Titleist Velocity Review

Titleist is a name that any serious golfer will know well and has earned a reputation as a maker of high-quality golf balls. Here, we’ll look at some general principles and advice when buying golf balls and then move on to a review of the Titleist Velocity so you’ll be able to decide if this is the right ball to take your name to the next level.

Things To Consider When You’re Looking To Buy Golf Balls


Different golf balls will offer different levels of spin, and golfers have different preferences. If you’re looking for something that offers lower levels of spin, then you’ll probably want to go for a ball with ionomer polymers.

On the other hand, if you prefer a ball that offers higher levels of spin, then urethane is probably the way to go for you.


This is closely related to spin.  Traditionally, it wasn’t really possible to have both spin and distance, but modern materials and ball construction are changing that.

However, if you’re in need of a ball that’s built specifically for distance, then balls with ionomer covers are probably right for you. These hard covers reduce spin and maximize flight time, making for the maximum possible distance.


It might seem like an irrelevant point, but white golf balls are the standard and while many other colors are available, many golfers often think that they’re of lesser quality than white balls.

However, balls of any color can be of premium quality. Yellow is a popular alternative, particularly for players who want their balls to stand out in the rough, but a ball of any other color will put your individual mark on a game too. If you feel like moving away from the traditional white, don’t be put off. Now, let’s get onto the review of the Titleist Velocity itself.

Titleist Velocity

The name Titleist should need no introduction, being one of the largest and most trusted makers of golf balls in the world.  They make a wide range of different balls for different needs, and Velocity is just one of them.  We’ll have a look at it here.


There’s a reason we’re talking about distance first when it comes to the Titleist Velocity.  It’s purposely designed to go as far as possible off the tee, and it certainly does that well.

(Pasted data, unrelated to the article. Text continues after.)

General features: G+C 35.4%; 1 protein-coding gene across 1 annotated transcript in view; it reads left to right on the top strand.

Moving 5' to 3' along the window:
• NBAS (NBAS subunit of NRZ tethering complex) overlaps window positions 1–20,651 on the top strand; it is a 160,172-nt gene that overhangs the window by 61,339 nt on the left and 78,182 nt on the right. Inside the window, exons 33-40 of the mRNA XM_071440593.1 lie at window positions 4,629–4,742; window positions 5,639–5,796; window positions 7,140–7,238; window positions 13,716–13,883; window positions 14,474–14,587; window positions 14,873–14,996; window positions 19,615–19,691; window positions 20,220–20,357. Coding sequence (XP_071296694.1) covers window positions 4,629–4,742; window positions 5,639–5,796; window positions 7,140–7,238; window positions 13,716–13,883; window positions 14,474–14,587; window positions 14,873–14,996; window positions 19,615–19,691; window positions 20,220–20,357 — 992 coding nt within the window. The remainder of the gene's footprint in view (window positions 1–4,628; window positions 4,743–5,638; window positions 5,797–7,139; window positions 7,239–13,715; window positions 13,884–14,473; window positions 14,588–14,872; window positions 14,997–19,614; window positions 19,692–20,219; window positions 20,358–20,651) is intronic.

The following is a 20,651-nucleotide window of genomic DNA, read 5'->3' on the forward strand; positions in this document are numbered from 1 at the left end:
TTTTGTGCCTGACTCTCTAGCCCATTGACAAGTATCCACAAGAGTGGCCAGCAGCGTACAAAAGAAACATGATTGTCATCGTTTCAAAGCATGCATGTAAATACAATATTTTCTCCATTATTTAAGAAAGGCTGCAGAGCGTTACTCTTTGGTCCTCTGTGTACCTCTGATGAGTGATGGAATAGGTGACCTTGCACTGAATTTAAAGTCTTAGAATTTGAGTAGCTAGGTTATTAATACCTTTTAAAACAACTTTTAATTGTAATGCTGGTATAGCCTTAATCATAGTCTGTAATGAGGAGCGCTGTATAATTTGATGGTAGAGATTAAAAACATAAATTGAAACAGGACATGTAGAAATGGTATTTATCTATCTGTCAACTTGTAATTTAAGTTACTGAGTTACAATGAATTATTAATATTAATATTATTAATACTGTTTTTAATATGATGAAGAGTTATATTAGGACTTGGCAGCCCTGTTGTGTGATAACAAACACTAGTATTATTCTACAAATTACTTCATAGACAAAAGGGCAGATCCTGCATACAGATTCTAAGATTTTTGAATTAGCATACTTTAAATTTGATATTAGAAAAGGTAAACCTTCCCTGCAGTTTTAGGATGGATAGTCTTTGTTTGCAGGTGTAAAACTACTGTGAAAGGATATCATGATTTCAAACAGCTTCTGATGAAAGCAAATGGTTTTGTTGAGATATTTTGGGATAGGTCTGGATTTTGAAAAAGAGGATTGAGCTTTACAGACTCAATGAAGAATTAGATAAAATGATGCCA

The ball has a larger than average LSX core which generates a very high velocity when driven off the tee, and the specialized design of the dimples promotes a higher trajectory. There are exactly 328 spherically-tiled dimples on each ball that are arranged to make all your shots go further.


The balls have a notably lower spin than most other balls you might have used. This is also a function of that larger than average LSX core and the Surlyn coating and makes them a great option for high-handicap golfers because it means you’ll have better control of the shots you make.

Even if you don’t hit the ball just right, there’s a much better chance that it’ll go in as straight a line as you wanted it to.  

However, the downside of this is that when you get onto the green and need that spin, you’ll have less of it than you would with some other kinds of ball.  In case you’re not sure what we’re talking about here, watch some professionals play golf on TV.

Notice how they can get their golf balls to curve elegantly around the hole on the green, even curving back on themselves to get a hole?  Yeah, that’s all due to the curve factor of their balls, and it’s something you’ll have a hard time replicating with the Titleist Velocity.

However, that’s not to say that you won’t get any spin on the green at all. Golf balls in general and the Titleist Velocity have been improving in this area over recent years, so you can expect at least some spin. Control has also been improved in that this ball is now not quite as firm as some earlier versions of it were, meaning it’s easier for you to apply exactly the right hit.


The Titleist Velocity is available in the classic white color and matte green.  However, if you go with the white ball, you can also customize it in several different ways by adding your choice of text and a logo (or logos, if you want two).  Of course, you can also give it your choice of play number.

It’s great to see such a nice selection of customizability features, and it adds to the overall professionalism of the ball.